If you’ve decided to leave conventional, full-time employment in order to freelance, set up your own business or build a portfolio career, these tips will help you to adjust to working independently and making a success of it.
- Be as prepared as you can be for a transition to independence. There are lots to think through and lots of setting up to do.
- Focus on what your main thing will be. Be clear about where you stand in your market and what differentiates you from the competition.
- Wake up every day thinking about your clients. They’ll be the most important thing for you and will drive any economic reward.
- Always make time to plan ahead for any interaction, so you can be as well prepared for it as you can be. Typically, those who’ve worked in corporate environments appreciate having more time for this difficult activity once they become independent.
- Get fit for the work that you do. Work hard, but also take time to relax and reflect. Don’t sit down all day long; take breaks to go for a walk or to the gym. Drink regular cups of tea. The natural rhythm of working in an organizational environment allowed you to automatically have those physical and psychological changes in environment throughout the day; now you have to engineer them into the day yourself.
- Build variety into your day and into your working week. Variety is the spice of life. This is so true when you work independently. We sometimes allocate specific times for very specific tasks, such as working on a particular project or doing our admin. This is all very good and healthy, but even more interesting and fun is building variety into those tasks.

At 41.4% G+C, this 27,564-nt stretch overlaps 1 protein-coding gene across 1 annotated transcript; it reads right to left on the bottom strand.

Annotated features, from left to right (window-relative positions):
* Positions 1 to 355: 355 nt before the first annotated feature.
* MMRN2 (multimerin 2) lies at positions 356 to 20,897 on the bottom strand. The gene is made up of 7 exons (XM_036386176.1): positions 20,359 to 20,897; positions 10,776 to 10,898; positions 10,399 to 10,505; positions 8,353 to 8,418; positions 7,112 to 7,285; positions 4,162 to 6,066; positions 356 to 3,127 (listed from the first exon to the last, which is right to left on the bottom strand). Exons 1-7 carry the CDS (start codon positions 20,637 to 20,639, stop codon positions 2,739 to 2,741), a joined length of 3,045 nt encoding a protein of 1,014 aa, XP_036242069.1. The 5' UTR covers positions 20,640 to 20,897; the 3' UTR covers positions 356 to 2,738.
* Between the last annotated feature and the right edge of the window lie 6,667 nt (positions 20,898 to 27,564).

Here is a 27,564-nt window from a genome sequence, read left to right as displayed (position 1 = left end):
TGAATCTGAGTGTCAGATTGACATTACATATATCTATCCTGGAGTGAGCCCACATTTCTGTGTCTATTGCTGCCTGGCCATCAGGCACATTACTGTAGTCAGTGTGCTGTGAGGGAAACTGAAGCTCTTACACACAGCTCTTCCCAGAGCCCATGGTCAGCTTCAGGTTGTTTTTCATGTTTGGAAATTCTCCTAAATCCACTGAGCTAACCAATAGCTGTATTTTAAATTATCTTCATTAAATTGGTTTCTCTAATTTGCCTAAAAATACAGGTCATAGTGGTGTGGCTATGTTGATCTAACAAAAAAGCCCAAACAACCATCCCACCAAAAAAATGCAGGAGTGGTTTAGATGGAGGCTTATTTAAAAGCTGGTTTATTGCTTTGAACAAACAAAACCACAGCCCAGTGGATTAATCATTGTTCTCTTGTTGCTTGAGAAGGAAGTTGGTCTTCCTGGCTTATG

- Think about who you’ll need. If you’re starting a business, you need people around you, such as an accountant or bookkeeper, to do the things you won’t have time to. If you’re doing freelance or contract work for yourself, you’ll have to think about who you might need to turn to for I.T. support, supplies of stationery and marketing and advertising.
- Think about how you work best when you’re travelling and how much travel you need to do rather than want to do. What sort of work will you do when you travel? What sort of work-related books and magazines will you take with you to help you learn on the go?
- Try not to overload yourself. Set your boundaries and think about how to protect them. Be very aware of the types of work that take the most energy. Get the best support that you can and don’t get distracted by work that others can do better than you. Sometimes budget comes into play and we have to do things we’d rather pay for, but as soon as you can afford to pay for them, do so, so that you can concentrate on the main thing.
- Don’t take anybody for granted, including yourself. Think about how you can best reward yourself in order to be able to sustain what it is you do and how you do it. Consider what to include in this rewarding process. Remember also that they’ll be a lot of stakeholders in your world who’ll deserve that recognition and reward from you.
About the author
Simon North is the Founder of Position Ignition, one of the UK’s leading career consultancy companies which created the Career Ignition Club, a leading-edge online careers support and learning platform. Follow him @PosIgnition